Immune selection during chronic hepadnavirus infection
Late-stage outcomes of chronic hepatitis B virus (HBV) infection, including fibrosis, cirrhosis, and hepatocellular carcinoma (HCC) result from persistent liver injury mediated by HBV antigen specific cytotoxic T lymphocytes (CTLs). Two other outcomes that often accompany chronic infection, the emergence of mutant viruses, including HBe-antigen negative (HBeAg (−)) HBV, and a reduction over time in the fraction of hepatocytes productively infected with HBV, may also result from persistent immune attack by antiviral CTLs. To gain insights into how these latter changes take place, we employed computer simulations of the chronically infected liver.
Computational programs were used to model the emergence of both virus-free hepatocytes and mutant strains of HBV.
The computer modeling predicted that if cell-to-cell spread of virus is an efficient process during chronic infections, an HBV mutant that replicated significantly more efficiently than the wild type would emerge as the prevalent virus in a few years, much more rapidly than observed, while a mutant that replicated with the same or lower efficiency would fail to emerge. Thus, either cell-to-cell spread is inefficient or mutants do not replicate appreciably more efficiently than wild type. In contrast, with immune selection and a higher rate of killing of hepatocytes infected with wild-type virus, emergence of mutant virus can be explained without the need for a higher replication rate. Immune selection could also explain the emergence of virus-free hepatocytes that are unable to support HBV infection, since they should have a lower turnover rate than infected hepatocytes.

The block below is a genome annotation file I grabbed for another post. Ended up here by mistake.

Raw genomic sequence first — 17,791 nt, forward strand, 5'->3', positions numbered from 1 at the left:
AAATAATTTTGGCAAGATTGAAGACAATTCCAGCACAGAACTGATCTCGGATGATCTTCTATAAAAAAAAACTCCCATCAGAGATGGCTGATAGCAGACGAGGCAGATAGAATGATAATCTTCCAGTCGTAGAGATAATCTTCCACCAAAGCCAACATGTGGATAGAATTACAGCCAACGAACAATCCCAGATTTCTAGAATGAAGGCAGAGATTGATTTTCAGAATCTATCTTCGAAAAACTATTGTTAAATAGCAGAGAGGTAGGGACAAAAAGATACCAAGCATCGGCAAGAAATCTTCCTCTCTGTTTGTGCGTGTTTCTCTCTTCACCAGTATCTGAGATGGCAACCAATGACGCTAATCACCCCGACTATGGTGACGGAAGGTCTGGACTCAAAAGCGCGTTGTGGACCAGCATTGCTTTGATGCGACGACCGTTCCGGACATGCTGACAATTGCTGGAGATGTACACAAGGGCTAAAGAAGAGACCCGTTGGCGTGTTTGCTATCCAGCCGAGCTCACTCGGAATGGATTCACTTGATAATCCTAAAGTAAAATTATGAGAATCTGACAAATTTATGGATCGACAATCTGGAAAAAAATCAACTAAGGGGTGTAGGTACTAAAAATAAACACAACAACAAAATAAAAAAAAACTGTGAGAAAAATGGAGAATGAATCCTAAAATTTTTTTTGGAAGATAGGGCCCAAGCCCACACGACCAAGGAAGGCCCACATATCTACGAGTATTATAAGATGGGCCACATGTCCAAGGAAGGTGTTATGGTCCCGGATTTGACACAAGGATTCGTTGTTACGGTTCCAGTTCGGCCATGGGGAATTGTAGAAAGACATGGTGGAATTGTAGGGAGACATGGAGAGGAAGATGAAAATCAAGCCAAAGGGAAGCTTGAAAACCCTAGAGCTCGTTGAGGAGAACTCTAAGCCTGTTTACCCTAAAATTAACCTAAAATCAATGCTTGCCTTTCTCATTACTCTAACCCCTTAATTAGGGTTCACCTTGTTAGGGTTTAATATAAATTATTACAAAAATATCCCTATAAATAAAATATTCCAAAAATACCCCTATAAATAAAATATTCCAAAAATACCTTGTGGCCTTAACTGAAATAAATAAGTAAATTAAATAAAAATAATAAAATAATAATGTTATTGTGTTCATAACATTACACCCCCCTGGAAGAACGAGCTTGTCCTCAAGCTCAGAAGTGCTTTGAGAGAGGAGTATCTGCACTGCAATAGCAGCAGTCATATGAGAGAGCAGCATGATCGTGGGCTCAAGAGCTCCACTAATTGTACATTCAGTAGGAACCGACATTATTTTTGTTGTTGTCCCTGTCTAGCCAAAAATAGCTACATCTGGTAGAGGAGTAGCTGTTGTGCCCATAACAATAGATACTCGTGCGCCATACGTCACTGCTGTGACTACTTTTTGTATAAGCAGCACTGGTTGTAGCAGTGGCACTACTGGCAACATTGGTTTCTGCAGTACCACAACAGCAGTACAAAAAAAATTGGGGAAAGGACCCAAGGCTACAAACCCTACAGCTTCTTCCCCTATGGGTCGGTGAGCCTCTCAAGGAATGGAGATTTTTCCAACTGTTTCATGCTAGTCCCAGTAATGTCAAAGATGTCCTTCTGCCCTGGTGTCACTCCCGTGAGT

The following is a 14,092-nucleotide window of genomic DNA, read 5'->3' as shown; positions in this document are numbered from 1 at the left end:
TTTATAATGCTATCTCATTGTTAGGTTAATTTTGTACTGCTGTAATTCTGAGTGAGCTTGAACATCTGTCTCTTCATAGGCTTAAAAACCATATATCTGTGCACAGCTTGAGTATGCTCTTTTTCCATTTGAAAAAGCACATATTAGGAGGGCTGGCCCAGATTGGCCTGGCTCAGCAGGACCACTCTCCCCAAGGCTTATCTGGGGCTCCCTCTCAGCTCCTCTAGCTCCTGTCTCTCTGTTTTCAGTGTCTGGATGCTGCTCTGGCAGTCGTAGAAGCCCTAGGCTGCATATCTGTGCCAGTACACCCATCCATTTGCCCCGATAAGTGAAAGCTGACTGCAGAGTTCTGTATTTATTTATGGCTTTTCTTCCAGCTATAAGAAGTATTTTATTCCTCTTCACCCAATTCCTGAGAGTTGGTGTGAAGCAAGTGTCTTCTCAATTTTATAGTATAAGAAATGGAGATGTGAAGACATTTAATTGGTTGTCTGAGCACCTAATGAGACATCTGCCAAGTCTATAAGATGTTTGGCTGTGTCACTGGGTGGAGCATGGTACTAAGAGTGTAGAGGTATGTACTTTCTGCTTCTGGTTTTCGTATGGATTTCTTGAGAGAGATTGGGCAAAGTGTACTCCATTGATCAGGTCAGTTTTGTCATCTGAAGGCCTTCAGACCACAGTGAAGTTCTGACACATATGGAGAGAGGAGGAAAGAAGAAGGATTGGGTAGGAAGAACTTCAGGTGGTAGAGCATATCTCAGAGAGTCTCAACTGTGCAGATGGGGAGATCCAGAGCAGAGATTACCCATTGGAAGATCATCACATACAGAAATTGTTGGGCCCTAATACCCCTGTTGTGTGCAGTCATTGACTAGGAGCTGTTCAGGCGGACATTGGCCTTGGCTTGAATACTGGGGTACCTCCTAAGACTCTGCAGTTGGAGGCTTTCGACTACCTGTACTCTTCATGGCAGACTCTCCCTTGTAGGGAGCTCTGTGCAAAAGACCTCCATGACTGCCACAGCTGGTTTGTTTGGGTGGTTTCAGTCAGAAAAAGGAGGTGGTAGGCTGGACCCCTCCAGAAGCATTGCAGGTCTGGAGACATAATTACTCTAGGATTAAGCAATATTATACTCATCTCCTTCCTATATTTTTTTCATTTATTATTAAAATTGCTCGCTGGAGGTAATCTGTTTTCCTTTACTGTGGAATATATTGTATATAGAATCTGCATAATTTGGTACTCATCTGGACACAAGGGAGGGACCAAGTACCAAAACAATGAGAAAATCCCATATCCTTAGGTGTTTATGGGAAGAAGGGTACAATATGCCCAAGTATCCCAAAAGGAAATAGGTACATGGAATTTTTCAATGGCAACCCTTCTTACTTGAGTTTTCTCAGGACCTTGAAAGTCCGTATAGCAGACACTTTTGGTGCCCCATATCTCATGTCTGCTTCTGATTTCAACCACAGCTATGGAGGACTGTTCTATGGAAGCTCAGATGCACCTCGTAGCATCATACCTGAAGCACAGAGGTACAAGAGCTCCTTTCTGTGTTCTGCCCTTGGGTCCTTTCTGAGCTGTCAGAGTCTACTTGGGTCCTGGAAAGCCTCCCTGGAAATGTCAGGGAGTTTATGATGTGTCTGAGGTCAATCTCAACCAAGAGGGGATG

KeywordsChronic hepatitis B Immune selection HBeAg (−) HBV Hepatocyte clones
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